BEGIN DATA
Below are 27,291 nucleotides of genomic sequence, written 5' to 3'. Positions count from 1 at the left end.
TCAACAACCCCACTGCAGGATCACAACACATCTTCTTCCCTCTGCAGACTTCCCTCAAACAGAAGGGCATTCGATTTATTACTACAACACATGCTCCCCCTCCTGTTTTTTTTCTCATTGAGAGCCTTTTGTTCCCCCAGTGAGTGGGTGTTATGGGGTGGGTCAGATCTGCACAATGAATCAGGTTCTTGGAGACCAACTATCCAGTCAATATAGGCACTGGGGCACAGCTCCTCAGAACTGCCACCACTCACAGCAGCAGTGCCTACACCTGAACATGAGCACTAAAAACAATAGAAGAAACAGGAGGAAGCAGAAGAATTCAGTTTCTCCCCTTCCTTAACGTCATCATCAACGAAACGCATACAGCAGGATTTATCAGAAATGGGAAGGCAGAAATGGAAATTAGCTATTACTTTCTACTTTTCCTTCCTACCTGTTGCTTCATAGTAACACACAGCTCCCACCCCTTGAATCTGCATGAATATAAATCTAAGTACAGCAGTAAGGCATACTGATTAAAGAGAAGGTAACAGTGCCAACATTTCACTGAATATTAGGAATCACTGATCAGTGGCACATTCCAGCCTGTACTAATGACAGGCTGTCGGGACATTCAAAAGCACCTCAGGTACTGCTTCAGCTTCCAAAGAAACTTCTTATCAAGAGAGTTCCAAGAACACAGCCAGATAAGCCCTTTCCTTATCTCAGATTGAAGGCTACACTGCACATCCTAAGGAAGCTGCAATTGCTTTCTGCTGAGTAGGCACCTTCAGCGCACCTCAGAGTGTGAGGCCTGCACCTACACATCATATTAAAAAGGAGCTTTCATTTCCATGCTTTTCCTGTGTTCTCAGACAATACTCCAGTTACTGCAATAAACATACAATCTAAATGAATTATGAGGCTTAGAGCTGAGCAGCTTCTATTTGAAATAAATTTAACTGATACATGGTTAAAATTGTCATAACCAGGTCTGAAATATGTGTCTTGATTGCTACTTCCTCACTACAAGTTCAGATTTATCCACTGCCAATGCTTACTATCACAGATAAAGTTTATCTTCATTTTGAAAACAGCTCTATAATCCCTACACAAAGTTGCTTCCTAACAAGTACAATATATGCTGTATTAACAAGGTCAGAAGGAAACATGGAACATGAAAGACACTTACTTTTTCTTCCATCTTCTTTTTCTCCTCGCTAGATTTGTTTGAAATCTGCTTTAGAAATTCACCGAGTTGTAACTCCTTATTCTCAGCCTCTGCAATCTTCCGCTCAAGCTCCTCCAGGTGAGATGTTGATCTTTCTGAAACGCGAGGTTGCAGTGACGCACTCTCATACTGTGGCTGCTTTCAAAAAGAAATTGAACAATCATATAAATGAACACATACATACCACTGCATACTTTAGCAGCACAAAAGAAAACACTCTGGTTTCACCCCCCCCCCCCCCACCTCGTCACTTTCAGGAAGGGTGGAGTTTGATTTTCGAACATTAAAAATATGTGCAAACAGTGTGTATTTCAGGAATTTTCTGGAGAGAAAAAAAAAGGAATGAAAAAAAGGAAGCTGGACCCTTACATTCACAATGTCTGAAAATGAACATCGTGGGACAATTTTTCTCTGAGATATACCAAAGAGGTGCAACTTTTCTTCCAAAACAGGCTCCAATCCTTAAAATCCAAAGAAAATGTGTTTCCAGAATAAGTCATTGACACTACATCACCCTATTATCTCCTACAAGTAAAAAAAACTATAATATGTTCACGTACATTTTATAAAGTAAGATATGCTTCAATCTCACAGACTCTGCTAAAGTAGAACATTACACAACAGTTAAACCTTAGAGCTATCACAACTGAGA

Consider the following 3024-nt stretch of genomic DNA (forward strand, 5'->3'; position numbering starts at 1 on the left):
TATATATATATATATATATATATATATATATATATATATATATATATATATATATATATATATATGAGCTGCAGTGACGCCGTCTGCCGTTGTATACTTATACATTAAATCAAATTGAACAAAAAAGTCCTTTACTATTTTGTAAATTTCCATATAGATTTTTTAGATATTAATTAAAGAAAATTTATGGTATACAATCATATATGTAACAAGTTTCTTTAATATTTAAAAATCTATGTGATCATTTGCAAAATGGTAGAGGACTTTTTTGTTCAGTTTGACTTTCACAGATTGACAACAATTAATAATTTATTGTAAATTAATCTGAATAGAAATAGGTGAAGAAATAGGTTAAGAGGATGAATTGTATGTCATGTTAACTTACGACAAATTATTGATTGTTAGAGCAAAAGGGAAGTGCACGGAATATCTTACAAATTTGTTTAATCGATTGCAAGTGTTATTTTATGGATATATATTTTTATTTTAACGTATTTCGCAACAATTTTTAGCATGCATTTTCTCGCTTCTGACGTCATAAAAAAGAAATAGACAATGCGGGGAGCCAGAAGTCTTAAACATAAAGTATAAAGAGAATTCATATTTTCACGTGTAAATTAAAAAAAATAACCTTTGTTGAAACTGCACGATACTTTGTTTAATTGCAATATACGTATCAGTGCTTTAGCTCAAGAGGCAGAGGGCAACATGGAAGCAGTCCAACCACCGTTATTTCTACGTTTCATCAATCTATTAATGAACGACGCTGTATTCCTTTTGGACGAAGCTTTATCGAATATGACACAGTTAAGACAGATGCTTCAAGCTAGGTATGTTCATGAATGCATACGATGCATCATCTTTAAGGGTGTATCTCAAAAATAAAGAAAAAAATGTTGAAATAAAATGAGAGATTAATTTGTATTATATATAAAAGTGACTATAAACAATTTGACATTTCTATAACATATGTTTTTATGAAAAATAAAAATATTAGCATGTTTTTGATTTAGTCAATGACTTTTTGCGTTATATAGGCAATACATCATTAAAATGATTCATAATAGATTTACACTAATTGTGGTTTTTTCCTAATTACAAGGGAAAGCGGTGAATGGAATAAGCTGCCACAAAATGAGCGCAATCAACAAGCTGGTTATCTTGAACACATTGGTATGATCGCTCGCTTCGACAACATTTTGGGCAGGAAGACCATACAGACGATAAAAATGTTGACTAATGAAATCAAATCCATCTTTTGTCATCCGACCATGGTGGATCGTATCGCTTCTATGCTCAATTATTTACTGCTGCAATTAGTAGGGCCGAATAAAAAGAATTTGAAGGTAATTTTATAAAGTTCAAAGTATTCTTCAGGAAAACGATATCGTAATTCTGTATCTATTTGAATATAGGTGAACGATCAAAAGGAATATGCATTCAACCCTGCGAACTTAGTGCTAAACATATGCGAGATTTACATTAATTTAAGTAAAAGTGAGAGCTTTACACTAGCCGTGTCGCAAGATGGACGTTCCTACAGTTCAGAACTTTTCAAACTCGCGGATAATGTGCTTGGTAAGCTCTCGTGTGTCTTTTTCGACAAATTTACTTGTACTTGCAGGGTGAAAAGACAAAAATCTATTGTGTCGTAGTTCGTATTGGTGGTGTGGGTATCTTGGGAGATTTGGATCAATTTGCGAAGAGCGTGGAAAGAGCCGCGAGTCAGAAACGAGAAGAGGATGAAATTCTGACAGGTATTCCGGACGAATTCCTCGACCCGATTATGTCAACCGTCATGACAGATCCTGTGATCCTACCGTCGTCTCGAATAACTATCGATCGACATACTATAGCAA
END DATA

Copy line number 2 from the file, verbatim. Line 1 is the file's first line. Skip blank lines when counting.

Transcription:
TCAACAACCCCACTGCAGGATCACAACACATCTTCTTCCCTCTGCAGACTTCCCTCAAACAGAAGGGCATTCGATTTATTACTACAACACATGCTCCCCCTCCTGTTTTTTTTCTCATTGAGAGCCTTTTGTTCCCCCAGTGAGTGGGTGTTATGGGGTGGGTCAGATCTGCACAATGAATCAGGTTCTTGGAGACCAACTATCCAGTCAATATAGGCACTGGGGCACAGCTCCTCAGAACTGCCACCACTCACAGCAGCAGTGCCTACACCTGAACATGAGCACTAAAAACAATAGAAGAAACAGGAGGAAGCAGAAGAATTCAGTTTCTCCCCTTCCTTAACGTCATCATCAACGAAACGCATACAGCAGGATTTATCAGAAATGGGAAGGCAGAAATGGAAATTAGCTATTACTTTCTACTTTTCCTTCCTACCTGTTGCTTCATAGTAACACACAGCTCCCACCCCTTGAATCTGCATGAATATAAATCTAAGTACAGCAGTAAGGCATACTGATTAAAGAGAAGGTAACAGTGCCAACATTTCACTGAATATTAGGAATCACTGATCAGTGGCACATTCCAGCCTGTACTAATGACAGGCTGTCGGGACATTCAAAAGCACCTCAGGTACTGCTTCAGCTTCCAAAGAAACTTCTTATCAAGAGAGTTCCAAGAACACAGCCAGATAAGCCCTTTCCTTATCTCAGATTGAAGGCTACACTGCACATCCTAAGGAAGCTGCAATTGCTTTCTGCTGAGTAGGCACCTTCAGCGCACCTCAGAGTGTGAGGCCTGCACCTACACATCATATTAAAAAGGAGCTTTCATTTCCATGCTTTTCCTGTGTTCTCAGACAATACTCCAGTTACTGCAATAAACATACAATCTAAATGAATTATGAGGCTTAGAGCTGAGCAGCTTCTATTTGAAATAAATTTAACTGATACATGGTTAAAATTGTCATAACCAGGTCTGAAATATGTGTCTTGATTGCTACTTCCTCACTACAAGTTCAGATTTATCCACTGCCAATGCTTACTATCACAGATAAAGTTTATCTTCATTTTGAAAACAGCTCTATAATCCCTACACAAAGTTGCTTCCTAACAAGTACAATATATGCTGTATTAACAAGGTCAGAAGGAAACATGGAACATGAAAGACACTTACTTTTTCTTCCATCTTCTTTTTCTCCTCGCTAGATTTGTTTGAAATCTGCTTTAGAAATTCACCGAGTTGTAACTCCTTATTCTCAGCCTCTGCAATCTTCCGCTCAAGCTCCTCCAGGTGAGATGTTGATCTTTCTGAAACGCGAGGTTGCAGTGACGCACTCTCATACTGTGGCTGCTTTCAAAAAGAAATTGAACAATCATATAAATGAACACATACATACCACTGCATACTTTAGCAGCACAAAAGAAAACACTCTGGTTTCACCCCCCCCCCCCCCACCTCGTCACTTTCAGGAAGGGTGGAGTTTGATTTTCGAACATTAAAAATATGTGCAAACAGTGTGTATTTCAGGAATTTTCTGGAGAGAAAAAAAAAGGAATGAAAAAAAGGAAGCTGGACCCTTACATTCACAATGTCTGAAAATGAACATCGTGGGACAATTTTTCTCTGAGATATACCAAAGAGGTGCAACTTTTCTTCCAAAACAGGCTCCAATCCTTAAAATCCAAAGAAAATGTGTTTCCAGAATAAGTCATTGACACTACATCACCCTATTATCTCCTACAAGTAAAAAAAACTATAATATGTTCACGTACATTTTATAAAGTAAGATATGCTTCAATCTCACAGACTCTGCTAAAGTAGAACATTACACAACAGTTAAACCTTAGAGCTATCACAACTGAGA